Overnight, New South Wales announced another two cases of measles bringing its total “since Christmas” to 30 cases. Today Queensland announced another two as well. But perhaps more worrying is the very sudden but much quieter measles outbreak happening in the Northern Territory (NT). Measles hot spots are popping up all over Australia.
In 2014, Australia was officially certified by the World Health Organization (WHO) as having eliminated measles.[10,2] Measles is a vaccine-preventable disease, and Australia has good vaccine uptake. In a country free of transmission, any case is considered an outbreak. Generally speaking, twice the normal 7-18 day incubation period must pass before an outbreak ends.[17,18]
The cases Australia detects begin when an infected visitor or citizen returning from travel to countries without sufficient vaccine coverage. Sometimes, those cases pass the infection to others within Australia who are not adequately immunised. This transmission is especially obvious when it occurs in a pocket of unvaccinated people. Our high vaccine coverage means this doesn’t happen very often. But 2019 is
2019 is seeing quite a few new measles cases
Measles hot spots have popped up all over Australia. Victoria is up to 9 cases for 2019 , South Australia has had 2 , Western Australia reports 15 , 1 has been reported from the Australian Capital Territory, Queensland has reported 9-11 [7-9] and Tasmania remains measles-free in 2019. Darwin in Australia’s Northern Territory recently reported 23 cases. These aren’t all worryingly unusual numbers overall, but some are, and some are high for this early in the year.
Is the Darwin outbreak still going?
The Northern Territory produced a series of media releases from early March, detailing a rapid rise in new Measles cases.
The first case was
The March 26th update listed 12 cases, all from around the local area. The last update, March 28, described 23 cases and noted that initial measles-mumps-rubella vaccinations would now include 9-12-month-old babies, thus dropping the age at which the first of two vaccine doses are given by three months. This final update noted that most cases so far were in adults. There were “well over” 1,000 contacts of cases.
But that last report was over a week ago. Given how steep the curve (above) was up until the 28th, it’s very tempting to think that there have been more cases since then. But the national figures also haven’t moved so perhaps the outbreak was very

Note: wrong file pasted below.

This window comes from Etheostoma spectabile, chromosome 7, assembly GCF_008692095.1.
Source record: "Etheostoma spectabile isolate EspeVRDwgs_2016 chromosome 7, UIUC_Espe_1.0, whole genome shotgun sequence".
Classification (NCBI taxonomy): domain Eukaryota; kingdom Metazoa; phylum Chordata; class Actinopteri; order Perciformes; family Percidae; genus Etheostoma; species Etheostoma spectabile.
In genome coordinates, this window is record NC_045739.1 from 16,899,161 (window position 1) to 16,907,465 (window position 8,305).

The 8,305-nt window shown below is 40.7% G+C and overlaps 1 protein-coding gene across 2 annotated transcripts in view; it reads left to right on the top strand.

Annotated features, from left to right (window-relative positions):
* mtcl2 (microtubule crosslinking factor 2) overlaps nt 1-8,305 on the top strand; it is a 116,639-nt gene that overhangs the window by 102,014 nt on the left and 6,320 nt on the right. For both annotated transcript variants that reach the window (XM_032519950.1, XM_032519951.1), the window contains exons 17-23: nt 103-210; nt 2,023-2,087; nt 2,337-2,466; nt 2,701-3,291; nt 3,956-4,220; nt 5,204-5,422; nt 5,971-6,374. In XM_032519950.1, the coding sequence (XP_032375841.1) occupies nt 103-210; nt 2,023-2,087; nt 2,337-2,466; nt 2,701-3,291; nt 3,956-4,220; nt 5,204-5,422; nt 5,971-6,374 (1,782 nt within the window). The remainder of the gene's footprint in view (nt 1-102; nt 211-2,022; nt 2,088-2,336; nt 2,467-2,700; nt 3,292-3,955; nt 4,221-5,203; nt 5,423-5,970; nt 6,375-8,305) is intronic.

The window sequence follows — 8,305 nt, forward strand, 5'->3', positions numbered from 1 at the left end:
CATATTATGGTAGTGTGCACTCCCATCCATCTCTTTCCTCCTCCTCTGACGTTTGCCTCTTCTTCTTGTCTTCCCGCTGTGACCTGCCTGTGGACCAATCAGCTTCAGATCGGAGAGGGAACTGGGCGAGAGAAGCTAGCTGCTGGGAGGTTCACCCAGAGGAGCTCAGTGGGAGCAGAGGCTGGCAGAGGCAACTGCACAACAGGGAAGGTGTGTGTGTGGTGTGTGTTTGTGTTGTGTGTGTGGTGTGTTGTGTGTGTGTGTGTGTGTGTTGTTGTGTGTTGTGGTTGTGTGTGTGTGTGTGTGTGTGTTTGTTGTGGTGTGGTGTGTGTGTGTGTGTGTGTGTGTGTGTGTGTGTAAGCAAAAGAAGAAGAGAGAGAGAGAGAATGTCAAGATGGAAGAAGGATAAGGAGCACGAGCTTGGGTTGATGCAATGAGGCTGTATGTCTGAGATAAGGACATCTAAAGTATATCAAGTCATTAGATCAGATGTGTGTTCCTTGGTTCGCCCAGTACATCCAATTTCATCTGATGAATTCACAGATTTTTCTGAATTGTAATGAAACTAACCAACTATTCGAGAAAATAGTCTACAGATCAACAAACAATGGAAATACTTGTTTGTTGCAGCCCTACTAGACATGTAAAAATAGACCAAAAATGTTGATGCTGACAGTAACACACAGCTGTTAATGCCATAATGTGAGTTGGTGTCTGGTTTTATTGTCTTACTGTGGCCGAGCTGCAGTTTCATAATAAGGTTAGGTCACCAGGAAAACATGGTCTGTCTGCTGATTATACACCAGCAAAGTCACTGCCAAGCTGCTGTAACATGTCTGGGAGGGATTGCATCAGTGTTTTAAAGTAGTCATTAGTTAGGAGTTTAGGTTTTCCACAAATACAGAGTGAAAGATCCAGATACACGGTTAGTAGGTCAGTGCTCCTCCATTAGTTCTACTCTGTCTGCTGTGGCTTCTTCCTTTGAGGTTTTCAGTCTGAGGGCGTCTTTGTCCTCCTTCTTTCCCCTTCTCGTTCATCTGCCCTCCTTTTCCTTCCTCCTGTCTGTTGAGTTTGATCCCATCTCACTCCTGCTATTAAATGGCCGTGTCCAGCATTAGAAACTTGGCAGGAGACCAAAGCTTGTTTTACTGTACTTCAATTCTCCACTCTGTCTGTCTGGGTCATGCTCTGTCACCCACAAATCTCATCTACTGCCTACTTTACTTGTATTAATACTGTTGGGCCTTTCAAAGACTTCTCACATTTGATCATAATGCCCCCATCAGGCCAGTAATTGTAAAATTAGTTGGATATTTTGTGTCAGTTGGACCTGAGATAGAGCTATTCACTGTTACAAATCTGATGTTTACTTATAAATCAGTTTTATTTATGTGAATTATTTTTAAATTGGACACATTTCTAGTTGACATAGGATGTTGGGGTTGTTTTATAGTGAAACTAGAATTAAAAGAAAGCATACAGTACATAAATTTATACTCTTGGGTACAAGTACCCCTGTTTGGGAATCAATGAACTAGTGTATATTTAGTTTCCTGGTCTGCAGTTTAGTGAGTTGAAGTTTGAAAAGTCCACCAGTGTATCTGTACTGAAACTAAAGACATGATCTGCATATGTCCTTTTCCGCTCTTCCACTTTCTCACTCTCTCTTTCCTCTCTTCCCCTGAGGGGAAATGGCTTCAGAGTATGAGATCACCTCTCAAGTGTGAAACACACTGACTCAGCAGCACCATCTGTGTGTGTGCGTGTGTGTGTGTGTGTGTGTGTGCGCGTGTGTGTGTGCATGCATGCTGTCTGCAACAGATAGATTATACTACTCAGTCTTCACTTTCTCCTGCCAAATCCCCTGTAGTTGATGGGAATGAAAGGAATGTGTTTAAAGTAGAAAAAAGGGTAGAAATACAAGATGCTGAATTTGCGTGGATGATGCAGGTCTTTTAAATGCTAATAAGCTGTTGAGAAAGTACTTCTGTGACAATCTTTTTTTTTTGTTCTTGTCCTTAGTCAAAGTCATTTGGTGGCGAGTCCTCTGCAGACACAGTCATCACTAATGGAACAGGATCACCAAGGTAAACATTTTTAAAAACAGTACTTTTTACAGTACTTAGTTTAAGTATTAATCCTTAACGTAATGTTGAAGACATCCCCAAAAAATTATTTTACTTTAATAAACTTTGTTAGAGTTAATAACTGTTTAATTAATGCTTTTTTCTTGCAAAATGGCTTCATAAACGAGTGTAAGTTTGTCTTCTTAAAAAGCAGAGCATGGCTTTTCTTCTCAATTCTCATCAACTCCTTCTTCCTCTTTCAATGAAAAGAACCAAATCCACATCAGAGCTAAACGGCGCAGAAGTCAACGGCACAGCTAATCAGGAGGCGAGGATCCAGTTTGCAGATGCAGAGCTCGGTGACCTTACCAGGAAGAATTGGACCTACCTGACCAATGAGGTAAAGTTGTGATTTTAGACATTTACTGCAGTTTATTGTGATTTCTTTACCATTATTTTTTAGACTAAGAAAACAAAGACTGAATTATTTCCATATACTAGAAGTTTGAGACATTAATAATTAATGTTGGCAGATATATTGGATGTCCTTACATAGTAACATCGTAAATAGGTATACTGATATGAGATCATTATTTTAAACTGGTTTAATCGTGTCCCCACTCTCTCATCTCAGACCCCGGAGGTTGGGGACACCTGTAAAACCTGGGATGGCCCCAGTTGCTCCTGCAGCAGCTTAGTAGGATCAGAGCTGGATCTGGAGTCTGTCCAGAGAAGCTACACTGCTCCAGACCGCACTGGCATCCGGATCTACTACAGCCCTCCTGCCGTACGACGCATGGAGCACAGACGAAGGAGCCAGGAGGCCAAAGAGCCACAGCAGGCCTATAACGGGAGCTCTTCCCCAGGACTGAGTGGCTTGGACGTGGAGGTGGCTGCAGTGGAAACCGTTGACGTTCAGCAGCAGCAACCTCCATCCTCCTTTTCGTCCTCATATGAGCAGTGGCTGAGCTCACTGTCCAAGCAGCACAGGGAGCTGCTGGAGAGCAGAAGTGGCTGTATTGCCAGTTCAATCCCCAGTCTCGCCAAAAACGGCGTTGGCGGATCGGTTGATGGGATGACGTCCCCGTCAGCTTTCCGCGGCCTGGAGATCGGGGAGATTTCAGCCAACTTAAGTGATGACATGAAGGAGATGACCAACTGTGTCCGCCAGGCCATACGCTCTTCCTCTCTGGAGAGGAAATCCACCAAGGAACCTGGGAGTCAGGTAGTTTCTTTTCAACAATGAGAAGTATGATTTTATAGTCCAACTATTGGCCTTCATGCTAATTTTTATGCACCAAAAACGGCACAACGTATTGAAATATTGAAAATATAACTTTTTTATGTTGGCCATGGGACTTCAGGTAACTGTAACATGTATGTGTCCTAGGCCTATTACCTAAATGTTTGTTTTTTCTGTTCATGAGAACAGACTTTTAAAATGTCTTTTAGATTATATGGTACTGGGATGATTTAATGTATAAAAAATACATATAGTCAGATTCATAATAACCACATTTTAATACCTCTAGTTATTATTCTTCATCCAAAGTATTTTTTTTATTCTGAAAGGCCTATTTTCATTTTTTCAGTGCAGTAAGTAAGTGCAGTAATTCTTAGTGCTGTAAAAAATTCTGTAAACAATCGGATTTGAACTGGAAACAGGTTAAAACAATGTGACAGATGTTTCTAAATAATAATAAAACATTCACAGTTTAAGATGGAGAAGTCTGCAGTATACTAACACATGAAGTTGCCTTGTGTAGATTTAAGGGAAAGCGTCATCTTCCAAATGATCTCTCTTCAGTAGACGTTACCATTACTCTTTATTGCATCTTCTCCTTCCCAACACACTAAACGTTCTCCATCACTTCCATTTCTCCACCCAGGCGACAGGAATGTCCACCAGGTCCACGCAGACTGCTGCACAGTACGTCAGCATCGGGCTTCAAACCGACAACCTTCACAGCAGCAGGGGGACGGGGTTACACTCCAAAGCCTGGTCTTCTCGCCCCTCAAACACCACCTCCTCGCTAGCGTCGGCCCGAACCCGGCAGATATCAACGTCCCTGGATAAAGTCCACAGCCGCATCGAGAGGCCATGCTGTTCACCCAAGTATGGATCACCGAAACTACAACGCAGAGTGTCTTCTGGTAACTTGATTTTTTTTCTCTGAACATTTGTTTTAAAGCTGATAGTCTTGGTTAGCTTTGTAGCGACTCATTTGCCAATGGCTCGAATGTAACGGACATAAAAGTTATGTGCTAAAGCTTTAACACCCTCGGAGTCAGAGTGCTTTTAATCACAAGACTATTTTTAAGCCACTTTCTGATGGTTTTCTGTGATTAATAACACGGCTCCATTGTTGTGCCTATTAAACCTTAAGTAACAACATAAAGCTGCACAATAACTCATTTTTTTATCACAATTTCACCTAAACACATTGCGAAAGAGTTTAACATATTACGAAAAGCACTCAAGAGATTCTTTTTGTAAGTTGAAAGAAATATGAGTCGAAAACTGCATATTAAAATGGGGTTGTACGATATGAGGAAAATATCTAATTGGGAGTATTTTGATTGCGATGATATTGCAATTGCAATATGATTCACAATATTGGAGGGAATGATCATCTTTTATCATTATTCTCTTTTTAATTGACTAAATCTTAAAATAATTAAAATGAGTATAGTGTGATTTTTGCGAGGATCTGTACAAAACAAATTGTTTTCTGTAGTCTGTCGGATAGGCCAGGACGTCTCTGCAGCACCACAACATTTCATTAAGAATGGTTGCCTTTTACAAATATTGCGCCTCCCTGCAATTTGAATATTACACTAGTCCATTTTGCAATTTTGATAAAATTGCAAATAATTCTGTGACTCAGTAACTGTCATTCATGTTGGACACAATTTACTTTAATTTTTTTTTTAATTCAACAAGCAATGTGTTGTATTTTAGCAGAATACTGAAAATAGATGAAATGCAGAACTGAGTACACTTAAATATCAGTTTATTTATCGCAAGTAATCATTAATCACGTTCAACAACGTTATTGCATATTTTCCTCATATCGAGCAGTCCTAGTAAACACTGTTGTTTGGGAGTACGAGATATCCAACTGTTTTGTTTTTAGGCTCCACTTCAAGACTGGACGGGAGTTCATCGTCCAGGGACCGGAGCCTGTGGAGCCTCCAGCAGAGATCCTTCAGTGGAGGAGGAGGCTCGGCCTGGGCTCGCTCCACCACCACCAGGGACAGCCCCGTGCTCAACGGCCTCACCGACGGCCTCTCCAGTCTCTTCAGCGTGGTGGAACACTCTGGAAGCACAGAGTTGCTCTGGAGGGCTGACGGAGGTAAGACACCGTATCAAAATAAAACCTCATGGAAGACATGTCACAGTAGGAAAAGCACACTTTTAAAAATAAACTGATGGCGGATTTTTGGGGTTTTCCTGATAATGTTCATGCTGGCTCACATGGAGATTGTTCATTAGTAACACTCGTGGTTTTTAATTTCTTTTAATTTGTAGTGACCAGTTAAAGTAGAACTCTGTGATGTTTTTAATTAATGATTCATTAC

It is important to find out what’s happening in the NT. Messaging helps remind the local population about vaccination and boosters. Communication also alerts the rest of the country to the degree of risk to expect from travelling to, and in travellers from, the Darwin area.
There are a lot of causes of fever and rash. Sometimes it’s hard to narrow down a likely culprit in the early stages of a disease. Travel and contact history help inform initial laboratory testing and management of patients. Knowing that travel from within Australia could be a factor – not just from a known overseas measles hot spot – is important information to have.
- Fresh alert as measles cases hit 30
- Elimination of endemic measles transmission in Australia
- Vaccine preventable diseases summary | Victoria State Government
- Measles case in Adelaide
- Measles Notifications | Department of Health, WA Government
- Health alert: Measles case notified in Canberra
- Notifiable conditions reports: Summary information | Queensland Govt, Queensland Health
- National Notifiable Diseases Surveillance System (NNDSS) | Commonwealth of Australia
- Health authorities warn of a measles outbreak in Queensland’s north
- Third Annual Meeting of the Regional Verification Commission for Measles Elimination in the Western Pacific | WHO WPRO
- Measles Update – Vaccination program extended
- Measles alert
- Further measles cases in Darwin
- Update – Measles outbreak
- Measles, CDC Public Health Image Library
- Measles virus
- Manual for the Surveillance of Vaccine-Preventable Diseases
Chapter 7: Measles
- Measles | National guidelines for public health units